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  • dynasty jewellery at Lahun 54 (now in New York).

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  • From Honduras to Panama the urn burials, the pottery, the rude carved images and, above all, the grotesque jewellery, absorb the archaeologist's attention.

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  • From Honduras to Panama the urn burials, the pottery, the rude carved images and, above all, the grotesque jewellery, absorb the archaeologist's attention.

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  • Amethyst occurs at many localities in the United States, but rarely fine enough for use in jewellery.

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  • Some are in Greek and demotic, and one, of peculiar interest from the chemical point of view, gives a number of receipts, in Greek, for the manipulation of base metals to form alloys which simulate gold and are intended to be used in the manufacture of imitation jewellery.

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  • The museum of the Accademia Etrusca, a learned body founded by Ridolfino Venuti in 1726, is situated in the Palazzo Pretorio; it contains some Etruscan objects, among which may be specially noted a magnificent bronze lamp with 16 lights, of remarkably fine workmanship, found in 1740, at the foot of the hill, two votive hands and a few other bronzes, and a little gold jewellery.

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  • The semiconventional open scroll-work of branches and fruit which wind around and frame each figure or group is devised with the most perfect taste and richness of fancy, while each minute part of this great piece of metal-work is finished with all the care that could have been bestowed on the smallest article of gold jewellery.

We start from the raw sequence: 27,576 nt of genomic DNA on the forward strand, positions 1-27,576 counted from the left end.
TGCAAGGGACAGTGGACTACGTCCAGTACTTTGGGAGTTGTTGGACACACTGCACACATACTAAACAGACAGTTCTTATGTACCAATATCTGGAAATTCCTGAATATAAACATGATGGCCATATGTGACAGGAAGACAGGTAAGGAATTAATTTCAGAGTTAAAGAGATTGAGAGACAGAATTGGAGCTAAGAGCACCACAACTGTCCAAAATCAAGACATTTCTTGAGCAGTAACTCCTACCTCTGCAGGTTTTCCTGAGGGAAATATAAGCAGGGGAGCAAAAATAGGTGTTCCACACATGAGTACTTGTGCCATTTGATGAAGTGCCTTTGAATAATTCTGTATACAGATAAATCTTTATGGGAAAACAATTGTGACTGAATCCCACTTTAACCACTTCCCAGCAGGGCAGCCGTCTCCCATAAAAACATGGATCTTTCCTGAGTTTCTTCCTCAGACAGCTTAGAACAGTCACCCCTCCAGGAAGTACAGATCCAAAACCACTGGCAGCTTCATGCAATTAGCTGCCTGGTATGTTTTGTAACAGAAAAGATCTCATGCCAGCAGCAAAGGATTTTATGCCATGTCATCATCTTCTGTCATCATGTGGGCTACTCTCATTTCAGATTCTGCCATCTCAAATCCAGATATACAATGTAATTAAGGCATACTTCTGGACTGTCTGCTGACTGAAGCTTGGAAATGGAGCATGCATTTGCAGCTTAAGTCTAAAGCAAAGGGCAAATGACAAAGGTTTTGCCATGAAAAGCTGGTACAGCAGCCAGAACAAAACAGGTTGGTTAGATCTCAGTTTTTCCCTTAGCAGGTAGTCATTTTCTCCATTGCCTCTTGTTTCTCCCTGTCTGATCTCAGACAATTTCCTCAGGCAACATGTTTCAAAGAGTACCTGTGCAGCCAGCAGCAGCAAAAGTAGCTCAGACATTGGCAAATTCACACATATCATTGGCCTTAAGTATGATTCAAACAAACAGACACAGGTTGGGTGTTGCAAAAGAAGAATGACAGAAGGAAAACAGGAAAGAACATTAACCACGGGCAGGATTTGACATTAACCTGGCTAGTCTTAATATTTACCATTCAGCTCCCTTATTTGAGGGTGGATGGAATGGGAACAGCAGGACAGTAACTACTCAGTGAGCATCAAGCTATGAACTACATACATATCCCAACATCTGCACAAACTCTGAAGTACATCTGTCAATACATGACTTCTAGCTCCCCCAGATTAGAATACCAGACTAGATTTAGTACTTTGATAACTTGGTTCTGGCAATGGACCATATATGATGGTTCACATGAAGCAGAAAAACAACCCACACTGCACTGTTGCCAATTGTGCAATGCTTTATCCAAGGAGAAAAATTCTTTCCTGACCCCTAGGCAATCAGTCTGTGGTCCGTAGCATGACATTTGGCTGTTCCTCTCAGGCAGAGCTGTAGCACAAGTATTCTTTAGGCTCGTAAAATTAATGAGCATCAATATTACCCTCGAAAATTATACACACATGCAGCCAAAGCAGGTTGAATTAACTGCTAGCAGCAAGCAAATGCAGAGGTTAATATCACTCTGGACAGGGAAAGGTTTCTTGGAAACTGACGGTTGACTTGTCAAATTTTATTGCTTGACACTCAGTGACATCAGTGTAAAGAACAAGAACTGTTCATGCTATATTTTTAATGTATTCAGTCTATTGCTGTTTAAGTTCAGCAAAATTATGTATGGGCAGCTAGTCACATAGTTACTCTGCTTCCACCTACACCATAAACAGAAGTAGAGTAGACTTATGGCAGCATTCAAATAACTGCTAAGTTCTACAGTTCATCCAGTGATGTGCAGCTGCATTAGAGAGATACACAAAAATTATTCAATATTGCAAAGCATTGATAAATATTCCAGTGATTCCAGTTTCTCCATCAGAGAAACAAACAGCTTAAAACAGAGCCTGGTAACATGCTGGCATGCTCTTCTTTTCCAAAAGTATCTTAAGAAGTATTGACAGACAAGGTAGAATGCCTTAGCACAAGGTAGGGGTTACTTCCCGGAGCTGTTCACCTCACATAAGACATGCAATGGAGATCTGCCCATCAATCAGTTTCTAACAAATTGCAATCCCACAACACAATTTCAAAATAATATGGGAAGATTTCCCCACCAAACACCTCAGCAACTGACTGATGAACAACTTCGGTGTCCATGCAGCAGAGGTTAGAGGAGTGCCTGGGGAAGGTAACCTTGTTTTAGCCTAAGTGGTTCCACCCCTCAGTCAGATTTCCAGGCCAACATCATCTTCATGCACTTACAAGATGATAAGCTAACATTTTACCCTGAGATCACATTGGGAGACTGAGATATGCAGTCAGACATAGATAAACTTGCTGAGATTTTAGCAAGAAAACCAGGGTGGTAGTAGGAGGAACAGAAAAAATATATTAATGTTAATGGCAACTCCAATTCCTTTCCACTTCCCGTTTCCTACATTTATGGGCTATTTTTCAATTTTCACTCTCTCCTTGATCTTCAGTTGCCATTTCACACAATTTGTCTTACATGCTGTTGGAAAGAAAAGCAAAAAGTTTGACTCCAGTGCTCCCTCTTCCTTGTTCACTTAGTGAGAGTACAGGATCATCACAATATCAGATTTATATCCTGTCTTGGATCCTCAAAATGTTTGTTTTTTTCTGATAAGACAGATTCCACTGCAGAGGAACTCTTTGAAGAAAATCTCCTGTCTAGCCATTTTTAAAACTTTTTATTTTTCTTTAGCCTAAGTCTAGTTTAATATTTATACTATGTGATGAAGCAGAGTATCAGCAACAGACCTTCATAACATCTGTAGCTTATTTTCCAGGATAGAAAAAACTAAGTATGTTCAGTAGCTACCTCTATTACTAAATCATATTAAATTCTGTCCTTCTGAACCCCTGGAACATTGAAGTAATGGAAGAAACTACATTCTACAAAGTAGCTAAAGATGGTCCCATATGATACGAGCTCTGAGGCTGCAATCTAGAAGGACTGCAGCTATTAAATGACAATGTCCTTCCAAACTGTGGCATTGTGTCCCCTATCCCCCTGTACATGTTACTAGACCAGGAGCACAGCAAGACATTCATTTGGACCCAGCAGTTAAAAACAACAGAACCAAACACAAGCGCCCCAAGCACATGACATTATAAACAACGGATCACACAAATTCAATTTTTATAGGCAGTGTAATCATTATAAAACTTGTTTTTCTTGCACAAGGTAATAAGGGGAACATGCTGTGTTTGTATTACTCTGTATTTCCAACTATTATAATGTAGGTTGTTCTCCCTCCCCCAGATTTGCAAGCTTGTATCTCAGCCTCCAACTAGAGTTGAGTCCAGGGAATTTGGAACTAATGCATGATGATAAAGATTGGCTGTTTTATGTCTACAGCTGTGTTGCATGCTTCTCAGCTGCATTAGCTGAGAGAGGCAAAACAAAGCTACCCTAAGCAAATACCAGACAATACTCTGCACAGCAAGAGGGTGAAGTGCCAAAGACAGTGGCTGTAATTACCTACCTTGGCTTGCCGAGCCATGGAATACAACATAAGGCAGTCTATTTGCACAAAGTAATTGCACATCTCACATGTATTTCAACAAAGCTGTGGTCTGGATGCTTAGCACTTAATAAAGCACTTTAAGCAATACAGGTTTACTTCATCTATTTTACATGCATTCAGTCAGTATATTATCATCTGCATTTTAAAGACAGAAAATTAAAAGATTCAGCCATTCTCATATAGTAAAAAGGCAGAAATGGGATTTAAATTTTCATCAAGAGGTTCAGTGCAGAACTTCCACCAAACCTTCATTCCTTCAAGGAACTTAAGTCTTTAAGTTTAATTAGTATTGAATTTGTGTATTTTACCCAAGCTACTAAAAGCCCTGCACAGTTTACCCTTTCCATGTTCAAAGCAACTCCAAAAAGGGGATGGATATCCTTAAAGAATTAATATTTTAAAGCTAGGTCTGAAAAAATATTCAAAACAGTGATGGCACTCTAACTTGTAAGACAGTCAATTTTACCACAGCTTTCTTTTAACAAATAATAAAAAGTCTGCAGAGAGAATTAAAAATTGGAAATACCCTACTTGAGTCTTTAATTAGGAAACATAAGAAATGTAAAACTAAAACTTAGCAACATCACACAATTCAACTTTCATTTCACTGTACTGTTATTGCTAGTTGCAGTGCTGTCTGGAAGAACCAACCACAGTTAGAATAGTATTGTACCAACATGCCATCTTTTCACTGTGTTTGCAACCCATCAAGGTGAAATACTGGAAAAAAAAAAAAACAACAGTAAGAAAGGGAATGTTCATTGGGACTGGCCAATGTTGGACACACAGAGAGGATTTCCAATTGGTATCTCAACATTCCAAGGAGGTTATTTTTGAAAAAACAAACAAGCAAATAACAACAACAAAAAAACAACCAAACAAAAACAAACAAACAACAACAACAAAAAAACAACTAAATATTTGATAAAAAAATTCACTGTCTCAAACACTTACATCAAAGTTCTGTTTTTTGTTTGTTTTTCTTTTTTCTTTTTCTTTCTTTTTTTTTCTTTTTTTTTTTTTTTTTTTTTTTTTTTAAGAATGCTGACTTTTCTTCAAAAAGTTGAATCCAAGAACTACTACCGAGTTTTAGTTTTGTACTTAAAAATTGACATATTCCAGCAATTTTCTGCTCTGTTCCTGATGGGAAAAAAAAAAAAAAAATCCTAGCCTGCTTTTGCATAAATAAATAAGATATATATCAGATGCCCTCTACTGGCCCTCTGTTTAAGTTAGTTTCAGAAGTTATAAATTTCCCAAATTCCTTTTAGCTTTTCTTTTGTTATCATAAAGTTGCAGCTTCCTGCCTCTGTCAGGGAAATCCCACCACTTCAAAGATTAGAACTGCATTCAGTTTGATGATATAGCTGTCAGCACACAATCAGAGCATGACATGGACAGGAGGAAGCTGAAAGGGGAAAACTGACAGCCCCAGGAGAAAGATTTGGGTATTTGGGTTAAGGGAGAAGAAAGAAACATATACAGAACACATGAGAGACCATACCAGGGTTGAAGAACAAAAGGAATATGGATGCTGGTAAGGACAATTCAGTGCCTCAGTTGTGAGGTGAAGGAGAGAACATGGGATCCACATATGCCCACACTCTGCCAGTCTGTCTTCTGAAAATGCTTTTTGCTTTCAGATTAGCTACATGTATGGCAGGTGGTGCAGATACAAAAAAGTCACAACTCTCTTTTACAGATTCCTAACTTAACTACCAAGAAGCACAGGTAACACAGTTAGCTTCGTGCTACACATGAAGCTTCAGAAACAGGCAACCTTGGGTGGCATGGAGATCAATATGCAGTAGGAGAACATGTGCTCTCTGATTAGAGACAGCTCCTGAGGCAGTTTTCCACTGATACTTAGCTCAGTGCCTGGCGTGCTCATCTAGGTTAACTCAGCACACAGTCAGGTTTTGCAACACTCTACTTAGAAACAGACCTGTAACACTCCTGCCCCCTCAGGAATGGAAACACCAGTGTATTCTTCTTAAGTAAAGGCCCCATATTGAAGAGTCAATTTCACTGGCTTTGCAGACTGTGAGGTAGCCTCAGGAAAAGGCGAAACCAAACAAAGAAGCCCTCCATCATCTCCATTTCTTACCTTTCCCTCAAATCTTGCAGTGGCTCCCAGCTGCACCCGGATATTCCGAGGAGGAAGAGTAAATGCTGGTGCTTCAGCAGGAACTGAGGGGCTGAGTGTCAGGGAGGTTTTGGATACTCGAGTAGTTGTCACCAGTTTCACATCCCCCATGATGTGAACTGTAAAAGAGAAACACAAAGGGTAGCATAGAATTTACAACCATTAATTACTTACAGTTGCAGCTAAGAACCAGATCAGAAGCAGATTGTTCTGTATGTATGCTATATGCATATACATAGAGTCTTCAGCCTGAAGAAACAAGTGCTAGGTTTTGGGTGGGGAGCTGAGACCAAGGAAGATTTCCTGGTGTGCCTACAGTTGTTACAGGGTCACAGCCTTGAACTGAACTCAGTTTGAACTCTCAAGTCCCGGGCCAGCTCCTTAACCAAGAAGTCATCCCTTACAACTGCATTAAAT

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  • The product is extensively used for the production of cheap jewellery and articles for smoking.

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  • Amethyst occurs at many localities in the United States, but rarely fine enough for use in jewellery.

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  • Some are in Greek and demotic, and one, of peculiar interest from the chemical point of view, gives a number of receipts, in Greek, for the manipulation of base metals to form alloys which simulate gold and are intended to be used in the manufacture of imitation jewellery.

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  • No remarkable specimens of the metallurgic art of an early period have been found, apart perhaps from the silver vase of Entemena, but at a later epoch great excellence was attained in the manufacture of such jewellery as ear-rings and bracelets of gold.

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  • The chief articles of manufacture are machinery, woollen and cotton goods, silk ribbons, paper, tobacco, leather, china, glass, clocks, jewellery and chemicals.